If you have a ‘readonly’ Btree database in BDB, you might benefit by this small trick that has multiple benefits. The trick is to reload the database. You’ll get a compact file with blocks appearing in order.
Perhaps you’re using BDB as a cached front end to your slower SQL database, and you dump an important view and import it into BDB. Maybe you’ve written a custom importer program. You’ve got this down to a process, that runs, say, hourly. Here’s the thing – if you happened to import the data in the same order that it will appear in BDB (i.e. the key is sorted ascending) you’ll get some great optimizations.
When a page is filled up and is being split, and BDB recognizes that the new item is at the end of the tree, then the new item is placed on its own page. That means that data inserted in order will ‘leave behind’ leaf pages that are almost completely filled. BDB also recognizes the opposite case, when a key is inserted at the beginning of the database, and makes the uneven split in the other direction.
Here are the benefits to such a compaction. More key/data pairs per page means fewer pages. Your cache is more effective since you can squeeze more key/data pairs into memory at a time. Viewed from another angle, less of your BDB cache is effectively wasted space. (Nobody wants to say it this way but a fill factor of 72% is 28% wasted space). More keys on a page means fewer internal pages in the level above. There is a cascading effect – the btree may be shallower in a compact database than one uncompacted. Fewer levels means faster access.
One more benefit to reloading is that pages will be allocated in the underlying file in order. Sequential (cursor) scans through the database are going to appear as accesses to sequential file pages. If the OS performs readahead, your IO will be already done when you advance to the next block. Your OS may not have readahead, but your file system may try to group sequential disk blocks closely on the physical disk. If the disk’s cache can accommodate it, sequential read requests may be satisfied in advance there. The takeaway is that even if BDB’s cache is not large enough to hold your nicely ordered file, you will probably get better read performance during cursor scans due to an optimization or cache at some other level.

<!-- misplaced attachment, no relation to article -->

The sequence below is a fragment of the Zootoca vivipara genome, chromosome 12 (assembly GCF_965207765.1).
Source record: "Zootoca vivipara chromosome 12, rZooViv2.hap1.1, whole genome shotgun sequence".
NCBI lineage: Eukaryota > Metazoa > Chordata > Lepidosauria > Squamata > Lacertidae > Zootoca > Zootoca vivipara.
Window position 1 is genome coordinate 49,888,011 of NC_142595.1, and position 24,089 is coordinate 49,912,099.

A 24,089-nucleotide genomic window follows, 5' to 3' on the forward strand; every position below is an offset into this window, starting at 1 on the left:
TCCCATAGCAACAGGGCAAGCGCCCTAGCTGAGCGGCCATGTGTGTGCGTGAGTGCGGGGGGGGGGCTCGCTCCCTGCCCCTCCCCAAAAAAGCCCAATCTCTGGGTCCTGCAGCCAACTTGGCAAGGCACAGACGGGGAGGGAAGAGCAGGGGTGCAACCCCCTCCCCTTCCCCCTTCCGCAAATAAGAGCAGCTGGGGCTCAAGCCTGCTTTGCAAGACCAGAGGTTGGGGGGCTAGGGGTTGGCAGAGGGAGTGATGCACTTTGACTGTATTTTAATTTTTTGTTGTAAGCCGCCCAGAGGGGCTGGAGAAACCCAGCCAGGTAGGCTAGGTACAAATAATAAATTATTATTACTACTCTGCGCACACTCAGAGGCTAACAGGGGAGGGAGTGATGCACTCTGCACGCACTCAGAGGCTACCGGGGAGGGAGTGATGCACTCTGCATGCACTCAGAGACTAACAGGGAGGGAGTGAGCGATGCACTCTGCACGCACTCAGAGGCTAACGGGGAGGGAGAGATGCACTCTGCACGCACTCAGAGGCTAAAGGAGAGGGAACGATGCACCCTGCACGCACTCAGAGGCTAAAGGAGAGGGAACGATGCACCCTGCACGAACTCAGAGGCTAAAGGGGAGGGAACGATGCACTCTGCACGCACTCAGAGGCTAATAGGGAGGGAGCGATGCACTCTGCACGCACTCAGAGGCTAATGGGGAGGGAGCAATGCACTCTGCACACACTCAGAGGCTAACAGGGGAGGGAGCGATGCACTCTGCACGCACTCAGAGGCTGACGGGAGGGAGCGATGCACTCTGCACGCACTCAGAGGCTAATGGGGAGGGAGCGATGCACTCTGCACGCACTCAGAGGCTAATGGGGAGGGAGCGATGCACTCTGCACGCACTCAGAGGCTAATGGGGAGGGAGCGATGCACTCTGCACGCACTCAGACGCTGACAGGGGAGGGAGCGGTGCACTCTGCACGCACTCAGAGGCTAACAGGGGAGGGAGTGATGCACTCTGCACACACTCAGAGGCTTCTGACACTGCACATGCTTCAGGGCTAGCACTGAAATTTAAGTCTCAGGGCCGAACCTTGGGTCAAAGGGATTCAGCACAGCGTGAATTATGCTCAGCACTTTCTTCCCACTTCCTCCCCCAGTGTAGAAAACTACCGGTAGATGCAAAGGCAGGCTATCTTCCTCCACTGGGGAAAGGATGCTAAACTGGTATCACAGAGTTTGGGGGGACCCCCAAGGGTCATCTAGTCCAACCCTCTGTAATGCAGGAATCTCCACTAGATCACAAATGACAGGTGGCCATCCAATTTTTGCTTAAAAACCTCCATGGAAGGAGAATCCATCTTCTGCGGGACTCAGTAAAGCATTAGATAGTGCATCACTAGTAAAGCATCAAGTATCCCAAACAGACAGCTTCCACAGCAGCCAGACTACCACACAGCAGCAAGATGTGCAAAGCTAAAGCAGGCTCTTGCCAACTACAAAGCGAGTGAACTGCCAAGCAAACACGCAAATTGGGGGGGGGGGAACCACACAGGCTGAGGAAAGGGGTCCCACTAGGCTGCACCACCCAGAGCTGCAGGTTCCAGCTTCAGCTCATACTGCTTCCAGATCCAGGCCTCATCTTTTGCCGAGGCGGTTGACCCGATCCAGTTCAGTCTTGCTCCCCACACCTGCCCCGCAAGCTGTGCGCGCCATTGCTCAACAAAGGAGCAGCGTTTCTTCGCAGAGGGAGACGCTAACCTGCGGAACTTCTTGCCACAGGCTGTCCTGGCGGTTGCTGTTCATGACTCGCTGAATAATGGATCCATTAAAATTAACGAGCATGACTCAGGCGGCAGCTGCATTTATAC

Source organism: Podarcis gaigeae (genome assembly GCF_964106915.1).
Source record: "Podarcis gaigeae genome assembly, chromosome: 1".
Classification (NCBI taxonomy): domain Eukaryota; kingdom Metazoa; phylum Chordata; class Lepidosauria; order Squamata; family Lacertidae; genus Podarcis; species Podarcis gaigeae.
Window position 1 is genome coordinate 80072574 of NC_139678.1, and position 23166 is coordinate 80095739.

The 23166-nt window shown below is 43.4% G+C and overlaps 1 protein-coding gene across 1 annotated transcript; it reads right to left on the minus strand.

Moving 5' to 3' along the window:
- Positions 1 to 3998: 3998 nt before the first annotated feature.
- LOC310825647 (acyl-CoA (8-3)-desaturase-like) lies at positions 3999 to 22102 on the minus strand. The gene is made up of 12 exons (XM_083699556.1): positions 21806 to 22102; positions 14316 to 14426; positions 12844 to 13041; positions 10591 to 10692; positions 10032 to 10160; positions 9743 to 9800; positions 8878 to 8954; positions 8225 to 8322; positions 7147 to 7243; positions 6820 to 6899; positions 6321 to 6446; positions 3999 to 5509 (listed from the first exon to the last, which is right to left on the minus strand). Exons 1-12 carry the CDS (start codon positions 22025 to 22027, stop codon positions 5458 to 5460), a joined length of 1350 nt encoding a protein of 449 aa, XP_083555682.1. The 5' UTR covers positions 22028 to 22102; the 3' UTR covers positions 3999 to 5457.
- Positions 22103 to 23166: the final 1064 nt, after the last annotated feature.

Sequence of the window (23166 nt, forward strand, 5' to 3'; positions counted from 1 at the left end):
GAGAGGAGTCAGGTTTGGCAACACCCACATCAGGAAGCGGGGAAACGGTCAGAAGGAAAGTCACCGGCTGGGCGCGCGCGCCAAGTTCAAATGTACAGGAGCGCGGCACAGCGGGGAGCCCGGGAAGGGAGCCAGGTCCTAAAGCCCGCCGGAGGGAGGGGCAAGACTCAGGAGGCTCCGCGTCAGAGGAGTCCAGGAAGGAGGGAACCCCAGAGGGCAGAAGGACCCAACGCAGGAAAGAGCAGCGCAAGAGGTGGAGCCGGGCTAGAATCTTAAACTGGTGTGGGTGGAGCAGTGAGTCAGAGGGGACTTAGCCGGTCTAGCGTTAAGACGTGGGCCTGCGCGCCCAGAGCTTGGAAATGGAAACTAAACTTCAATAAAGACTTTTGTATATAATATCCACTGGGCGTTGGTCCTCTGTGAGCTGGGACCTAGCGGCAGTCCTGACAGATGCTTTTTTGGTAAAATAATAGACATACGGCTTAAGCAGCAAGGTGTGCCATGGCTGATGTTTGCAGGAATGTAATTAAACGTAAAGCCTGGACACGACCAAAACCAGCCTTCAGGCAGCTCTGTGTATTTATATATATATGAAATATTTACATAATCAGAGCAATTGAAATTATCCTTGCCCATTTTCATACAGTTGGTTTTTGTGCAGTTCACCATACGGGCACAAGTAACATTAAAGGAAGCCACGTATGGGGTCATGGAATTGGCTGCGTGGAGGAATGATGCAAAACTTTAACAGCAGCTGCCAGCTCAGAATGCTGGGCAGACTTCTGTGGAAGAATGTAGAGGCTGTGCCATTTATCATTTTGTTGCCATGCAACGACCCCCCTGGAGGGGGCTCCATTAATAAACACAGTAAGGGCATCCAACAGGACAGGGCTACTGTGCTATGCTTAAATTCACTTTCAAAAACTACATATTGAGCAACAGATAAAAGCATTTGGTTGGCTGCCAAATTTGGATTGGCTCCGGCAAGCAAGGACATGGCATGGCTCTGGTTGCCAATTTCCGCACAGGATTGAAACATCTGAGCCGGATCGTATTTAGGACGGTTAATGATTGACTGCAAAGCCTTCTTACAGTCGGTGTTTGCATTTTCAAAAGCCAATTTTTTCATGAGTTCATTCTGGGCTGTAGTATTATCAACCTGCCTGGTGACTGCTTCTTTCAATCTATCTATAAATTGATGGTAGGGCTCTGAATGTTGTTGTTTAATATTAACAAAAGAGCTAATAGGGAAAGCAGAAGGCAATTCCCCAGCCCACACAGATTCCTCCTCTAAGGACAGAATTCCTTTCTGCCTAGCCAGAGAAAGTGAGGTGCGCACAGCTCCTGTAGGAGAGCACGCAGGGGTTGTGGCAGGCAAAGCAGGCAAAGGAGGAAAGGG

If you’ve inserted all your key/data pairs in key-order then you’ve already getting these great benefits. But if you were unable to that, here’s the quick and easy way to get there. Remember, we’re talking about a readonly database, so the right time to do this is right after creating the db file and before your application opens it.
$ db_dump x.db | db_load new.x.db
$ mv new.x.db x.db
That’s it. I’ve written this in UNIX shell-ese, but it works similarly on other systems. One could easily write a C/C++/Java/C#/etc. function to do this for embedded installations.
And speaking of a function to do this, there is already the DB->compact function, which can be used on a running system to get many of the same effects we were touting for compacted data. DB->compact won’t try to optimize the page ordering. But that’s okay, it’s really solving a harder problem since it can be used on databases that are not readonly.
If your database is not strictly readonly, there’s a slight downside to a fully compacted database. Since all the pages are filled to the brim with key/data pairs, a new entry, any new entry, will split a page. You’re pretty much guaranteed that your first put and some subsequent ones will be more expensive. There’s a cost to splitting pages that needs to be weighed against the benefits you’ll get. Fortunately, DB->compact has an input fill factor; with an access pattern with higher proportion of scattered writes, you may want to lower the fill factor.
There you have it. Two lines of shell code, and gobs of verbiage to beat it to death. Good thing I don’t get paid by lines of code.